Celebrities Share Stories of the Discrimination They've Faced in Their Lives and Careers
Their stories range from being targeted with racist remarks at work to potentially life-threatening situations with police
The former Saturday Night Live star recalled an incident with the Los Angeles Police Department, during which he said an officer placed a knee on his neck in a case of mistaken identity in April 2020.
In an interview with Gayle King on CBS This Morning, Pharoah said he was walking across the street when a group of officers, guns drawn, approached him and instructed him to get on the ground and spread his arms out. After he complied, "The officer comes, he gets on top of me, he puts his knee on me ... he puts on the cuffs," Pharoah recalled. "I'm shocked, I'm scared, I don't know why I'm being detained. I'm just totally confused right now."
Eventually, Pharoah said the officers pulled him up and told him he fit the description of a black man in gray sweatpants and a gray shirt, which the comedian was also wearing. Pharoah said he informed the cops that he didn't have his ID on him but that they could Google his name to identify who he was.
"A couple of minutes later, they came back and they said, 'Oh, we got a call that you're not the guy. Sorry,' " he said, adding, "That's not enough."
"I just thought, why?" Pharoah told King. "Now, I do not have eight minutes and 46 seconds of an officer being on top of me like that, obstructing my airway and choking me. I don't have that. Luckily, they pulled me up and I got out of it. But it's like, why does it have to go to that extremity, when I'm an innocent bystander?"
Pharoah revealed that in the moment, he feared for his life, and that his parents were distraught when he told them the story.
"Black people in America ... why do we have to feel like we're guilty until proven innocent, where the other side gets innocent until proven guilty?" he asked. "That's the big message. The message is you can be innocent as a Black person, not doing anything, totally unassuming. You're totally innocent, and you can still get messed with."
Prior to her success from winning The Great British Bake-Off in 2015, Hussain recalled a time she was rejected from being a hand model because of her skin color. In a lengthy June 2020 Instagram post, the star detailed her experience, walking into an audition room when the place grew silent. She said the receptionist struggled to speak as Hussain waited for her turn before a woman came out to tell her that she wouldn't be able to audition. The woman said to Hussain, "I'm sorry, I didn't know you were Black."
"'Yes, right, but the ad wanted hands, I have hands,'" Hussain responded. The woman proceeded to tell her that, "Black hands don't sell jewelry."
The incident stayed with Hussain until years later, when she was able to break through in her career.
"I have since worked with Swarovski with these very hands, worn their jewellery [sic] with pride!" she wrote. "When I worked with them they never knew the anxiety I felt at the thought of showcasing my hands, but I did it anyway! We need to start representing with our voices, with our eyes, with our thoughts, with our hearts and with our hands!"
She added, "I am taking ownership back with my hands !"
The View's Hostin was deeply "disappointed and saddened" by the racist comments that were allegedly made about her by an ABC News executive.
In June 2020, The Huffington Post published a report that claimed Barbara Fedida, who is senior vice president, talent and business at the network, had made racist comments about Hostin and other on-air talent, including Good Morning America's Robin Roberts.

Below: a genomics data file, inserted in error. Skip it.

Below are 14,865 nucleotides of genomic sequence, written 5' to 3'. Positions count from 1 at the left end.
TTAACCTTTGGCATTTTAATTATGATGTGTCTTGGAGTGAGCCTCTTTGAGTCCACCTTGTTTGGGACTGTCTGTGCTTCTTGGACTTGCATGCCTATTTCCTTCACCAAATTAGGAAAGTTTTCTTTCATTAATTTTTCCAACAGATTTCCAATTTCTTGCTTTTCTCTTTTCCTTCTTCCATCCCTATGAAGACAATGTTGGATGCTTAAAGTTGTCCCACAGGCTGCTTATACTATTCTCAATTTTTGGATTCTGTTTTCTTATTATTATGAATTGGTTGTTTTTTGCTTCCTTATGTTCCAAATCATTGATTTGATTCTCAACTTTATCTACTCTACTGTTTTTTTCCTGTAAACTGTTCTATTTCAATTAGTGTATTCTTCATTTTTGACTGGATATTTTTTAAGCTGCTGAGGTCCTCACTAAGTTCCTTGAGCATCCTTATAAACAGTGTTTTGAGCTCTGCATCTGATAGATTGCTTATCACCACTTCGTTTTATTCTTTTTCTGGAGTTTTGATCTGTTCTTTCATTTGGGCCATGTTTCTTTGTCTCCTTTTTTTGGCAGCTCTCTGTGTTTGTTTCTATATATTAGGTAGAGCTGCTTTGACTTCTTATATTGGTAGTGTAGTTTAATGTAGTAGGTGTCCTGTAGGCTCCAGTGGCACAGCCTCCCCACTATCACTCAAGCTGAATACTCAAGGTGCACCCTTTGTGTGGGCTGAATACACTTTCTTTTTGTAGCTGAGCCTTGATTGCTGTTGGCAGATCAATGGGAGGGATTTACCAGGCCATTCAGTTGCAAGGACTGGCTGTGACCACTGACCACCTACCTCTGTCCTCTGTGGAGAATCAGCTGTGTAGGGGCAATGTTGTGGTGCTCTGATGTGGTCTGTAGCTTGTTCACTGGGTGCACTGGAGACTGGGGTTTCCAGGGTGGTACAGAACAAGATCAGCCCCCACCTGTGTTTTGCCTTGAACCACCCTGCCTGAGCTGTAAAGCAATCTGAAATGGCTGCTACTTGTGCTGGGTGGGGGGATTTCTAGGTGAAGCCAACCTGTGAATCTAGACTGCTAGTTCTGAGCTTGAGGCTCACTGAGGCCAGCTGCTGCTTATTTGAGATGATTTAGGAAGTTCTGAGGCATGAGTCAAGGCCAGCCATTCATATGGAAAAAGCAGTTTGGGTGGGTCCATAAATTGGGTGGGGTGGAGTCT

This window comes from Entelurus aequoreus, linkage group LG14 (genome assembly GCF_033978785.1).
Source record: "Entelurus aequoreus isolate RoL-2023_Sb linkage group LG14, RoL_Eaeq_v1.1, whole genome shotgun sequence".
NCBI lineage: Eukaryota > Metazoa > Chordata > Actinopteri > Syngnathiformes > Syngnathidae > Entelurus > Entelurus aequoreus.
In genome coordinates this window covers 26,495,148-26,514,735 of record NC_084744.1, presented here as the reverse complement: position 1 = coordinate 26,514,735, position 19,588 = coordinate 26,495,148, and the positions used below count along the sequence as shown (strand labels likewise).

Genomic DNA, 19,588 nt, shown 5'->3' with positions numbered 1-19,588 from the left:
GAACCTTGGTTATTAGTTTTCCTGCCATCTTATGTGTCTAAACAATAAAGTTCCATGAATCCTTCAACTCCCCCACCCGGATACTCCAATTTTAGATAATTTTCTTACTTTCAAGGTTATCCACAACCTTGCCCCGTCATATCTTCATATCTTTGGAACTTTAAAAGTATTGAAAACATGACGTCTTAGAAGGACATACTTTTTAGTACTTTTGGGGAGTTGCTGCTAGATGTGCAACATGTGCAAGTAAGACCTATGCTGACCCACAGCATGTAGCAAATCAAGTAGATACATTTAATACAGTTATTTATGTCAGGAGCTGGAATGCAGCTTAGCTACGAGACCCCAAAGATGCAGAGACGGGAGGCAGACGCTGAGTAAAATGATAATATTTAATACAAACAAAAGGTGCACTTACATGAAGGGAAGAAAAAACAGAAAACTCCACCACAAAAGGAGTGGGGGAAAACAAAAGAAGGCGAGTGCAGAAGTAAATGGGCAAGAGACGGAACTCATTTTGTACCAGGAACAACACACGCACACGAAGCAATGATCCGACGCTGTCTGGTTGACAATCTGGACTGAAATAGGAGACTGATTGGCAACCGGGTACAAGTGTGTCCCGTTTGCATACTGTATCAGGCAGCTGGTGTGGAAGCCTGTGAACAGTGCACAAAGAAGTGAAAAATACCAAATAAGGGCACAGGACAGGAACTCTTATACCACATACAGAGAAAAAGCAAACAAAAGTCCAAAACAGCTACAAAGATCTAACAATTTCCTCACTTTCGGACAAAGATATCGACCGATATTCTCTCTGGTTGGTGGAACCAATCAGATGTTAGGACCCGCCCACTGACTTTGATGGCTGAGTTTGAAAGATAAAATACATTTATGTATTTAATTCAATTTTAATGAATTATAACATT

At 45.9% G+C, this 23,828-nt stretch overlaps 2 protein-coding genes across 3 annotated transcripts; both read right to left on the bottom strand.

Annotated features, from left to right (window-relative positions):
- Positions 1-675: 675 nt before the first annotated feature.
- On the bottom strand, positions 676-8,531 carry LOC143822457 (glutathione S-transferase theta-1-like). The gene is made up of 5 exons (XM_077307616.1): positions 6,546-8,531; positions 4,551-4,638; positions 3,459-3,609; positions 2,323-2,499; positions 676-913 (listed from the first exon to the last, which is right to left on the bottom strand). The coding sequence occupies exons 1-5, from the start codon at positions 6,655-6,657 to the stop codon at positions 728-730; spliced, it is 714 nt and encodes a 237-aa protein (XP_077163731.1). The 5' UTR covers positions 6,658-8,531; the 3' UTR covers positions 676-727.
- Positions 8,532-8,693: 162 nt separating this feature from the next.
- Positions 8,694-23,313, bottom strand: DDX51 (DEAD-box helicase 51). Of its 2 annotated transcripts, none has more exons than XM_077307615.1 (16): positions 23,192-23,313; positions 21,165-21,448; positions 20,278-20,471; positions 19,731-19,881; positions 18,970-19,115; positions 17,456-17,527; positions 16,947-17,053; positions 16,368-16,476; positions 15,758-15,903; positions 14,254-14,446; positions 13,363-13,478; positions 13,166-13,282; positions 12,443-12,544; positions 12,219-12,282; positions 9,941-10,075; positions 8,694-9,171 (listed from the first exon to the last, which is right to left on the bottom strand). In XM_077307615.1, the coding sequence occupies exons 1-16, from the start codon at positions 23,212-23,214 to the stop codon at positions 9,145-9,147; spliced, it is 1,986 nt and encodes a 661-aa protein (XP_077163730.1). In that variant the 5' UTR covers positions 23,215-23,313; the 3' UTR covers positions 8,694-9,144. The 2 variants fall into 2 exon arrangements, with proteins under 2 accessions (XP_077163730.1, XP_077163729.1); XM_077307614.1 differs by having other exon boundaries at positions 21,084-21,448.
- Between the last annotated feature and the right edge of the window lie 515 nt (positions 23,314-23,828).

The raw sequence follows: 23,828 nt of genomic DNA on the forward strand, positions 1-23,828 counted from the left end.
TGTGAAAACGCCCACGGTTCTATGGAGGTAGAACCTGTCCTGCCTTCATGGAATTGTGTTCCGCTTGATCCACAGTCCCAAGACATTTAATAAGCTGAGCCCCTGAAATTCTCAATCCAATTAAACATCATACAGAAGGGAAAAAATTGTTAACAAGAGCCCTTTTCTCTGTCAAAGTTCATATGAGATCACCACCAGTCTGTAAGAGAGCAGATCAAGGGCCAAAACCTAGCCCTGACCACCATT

ABC News has since placed Fedida on administrative leave as the network conducts an independent investigation. Fedida issued a statement through her attorney calling the allegations “incredibly misleading.”
During an episode of The View, Hostin and her co-hosts addressed the report.
"It was a tough weekend for me and I was really disappointed and saddened and hurt when I learned about the racist comments that were made allegedly about me, my colleagues and my dear friends," began Hostin.
"Because if true, to reference Robin Roberts, who is one of the most respected and beloved journalists in our country, as picking cotton. To reference me, someone who's been very open about having grown up in public housing, as being low rent," said Hostin. (PEOPLE is out to Good Morning America for comment.)
"To reference Kendis Gibson, who was my office mate at ABC and now is an MSNBC anchor, to say that he isn't worth paying as much as ABC would pay for toilet paper. The fact that Mara Schiavocampo, who is a friend and a former colleague at ABC, the fact that she has an NDA in place and can't talk about her experiences at ABC tells me that systemic racism touches everything and everyone in our society, regardless of social stature," continued Hostin. "No one is immune."
The actress had to deal with a lot of typecasting early on in her career, so she celebrates every small win as she pushes for more inclusivity in Hollywood.
Chan talked about her experience playing Bess in Mary Queen of Scots to Glamour in 2019, shattering the stereotype that "Asian girls can't be cast in period dramas." She also touched on how her roles were limited to "ethnic parts" that required accents over her normal speaking voice.
“Back when I started out a lot of the parts that I would be asked to audition for would be specifically ethnic parts. But I was told things like, ‘We really liked you, we liked your read, but can you do more of an accent? You sound too English!’ There were preconceived ideas of what someone like me should sound like,” Chan told Glamour.
“You just have to brush that off and think that’s people being ignorant and I very much wanted to be a part of a change. I’m so proud and so happy to have been part of a film like Crazy Rich Asians. I’m happy that it’s happened within my working life,” she concluded.